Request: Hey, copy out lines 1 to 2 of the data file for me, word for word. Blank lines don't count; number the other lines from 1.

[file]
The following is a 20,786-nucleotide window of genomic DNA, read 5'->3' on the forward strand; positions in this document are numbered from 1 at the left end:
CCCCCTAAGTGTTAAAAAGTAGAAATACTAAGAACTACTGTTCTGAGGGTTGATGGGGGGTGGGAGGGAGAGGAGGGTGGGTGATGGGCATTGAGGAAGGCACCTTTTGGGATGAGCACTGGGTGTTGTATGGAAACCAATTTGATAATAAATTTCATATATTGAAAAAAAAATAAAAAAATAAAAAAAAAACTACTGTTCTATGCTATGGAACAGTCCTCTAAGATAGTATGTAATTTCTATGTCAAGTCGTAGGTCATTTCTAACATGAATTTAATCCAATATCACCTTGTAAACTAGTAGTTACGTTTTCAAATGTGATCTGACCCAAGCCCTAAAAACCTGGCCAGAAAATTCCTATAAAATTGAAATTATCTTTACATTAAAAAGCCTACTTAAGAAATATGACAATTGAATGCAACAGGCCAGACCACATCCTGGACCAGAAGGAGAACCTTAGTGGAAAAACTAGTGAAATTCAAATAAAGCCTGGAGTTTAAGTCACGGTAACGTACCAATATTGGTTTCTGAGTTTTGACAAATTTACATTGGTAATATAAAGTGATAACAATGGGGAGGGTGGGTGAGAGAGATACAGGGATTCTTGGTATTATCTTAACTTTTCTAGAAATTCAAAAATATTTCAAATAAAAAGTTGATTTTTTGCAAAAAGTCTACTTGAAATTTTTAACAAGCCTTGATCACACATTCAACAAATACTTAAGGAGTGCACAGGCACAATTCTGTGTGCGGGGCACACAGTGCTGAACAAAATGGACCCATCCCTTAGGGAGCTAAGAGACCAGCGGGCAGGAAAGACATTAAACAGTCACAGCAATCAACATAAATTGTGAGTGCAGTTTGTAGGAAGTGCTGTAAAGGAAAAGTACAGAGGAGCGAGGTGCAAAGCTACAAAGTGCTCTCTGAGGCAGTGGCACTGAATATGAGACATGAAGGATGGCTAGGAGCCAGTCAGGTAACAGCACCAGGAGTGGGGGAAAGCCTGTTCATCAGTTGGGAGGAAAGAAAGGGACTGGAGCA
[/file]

The following is a 20,786-nucleotide window of genomic DNA, read 5'->3' on the forward strand; positions in this document are numbered from 1 at the left end:
CCCCCTAAGTGTTAAAAAGTAGAAATACTAAGAACTACTGTTCTGAGGGTTGATGGGGGGTGGGAGGGAGAGGAGGGTGGGTGATGGGCATTGAGGAAGGCACCTTTTGGGATGAGCACTGGGTGTTGTATGGAAACCAATTTGATAATAAATTTCATATATTGAAAAAAAAATAAAAAAATAAAAAAAAAACTACTGTTCTATGCTATGGAACAGTCCTCTAAGATAGTATGTAATTTCTATGTCAAGTCGTAGGTCATTTCTAACATGAATTTAATCCAATATCACCTTGTAAACTAGTAGTTACGTTTTCAAATGTGATCTGACCCAAGCCCTAAAAACCTGGCCAGAAAATTCCTATAAAATTGAAATTATCTTTACATTAAAAAGCCTACTTAAGAAATATGACAATTGAATGCAACAGGCCAGACCACATCCTGGACCAGAAGGAGAACCTTAGTGGAAAAACTAGTGAAATTCAAATAAAGCCTGGAGTTTAAGTCACGGTAACGTACCAATATTGGTTTCTGAGTTTTGACAAATTTACATTGGTAATATAAAGTGATAACAATGGGGAGGGTGGGTGAGAGAGATACAGGGATTCTTGGTATTATCTTAACTTTTCTAGAAATTCAAAAATATTTCAAATAAAAAGTTGATTTTTTGCAAAAAGTCTACTTGAAATTTTTAACAAGCCTTGATCACACATTCAACAAATACTTAAGGAGTGCACAGGCACAATTCTGTGTGCGGGGCACACAGTGCTGAACAAAATGGACCCATCCCTTAGGGAGCTAAGAGACCAGCGGGCAGGAAAGACATTAAACAGTCACAGCAATCAACATAAATTGTGAGTGCAGTTTGTAGGAAGTGCTGTAAAGGAAAAGTACAGAGGAGCGAGGTGCAAAGCTACAAAGTGCTCTCTGAGGCAGTGGCACTGAATATGAGACATGAAGGATGGCTAGGAGCCAGTCAGGTAACAGCACCAGGAGTGGGGGAAAGCCTGTTCATCAGTTGGGAGGAAAGAAAGGGACTGGAGCA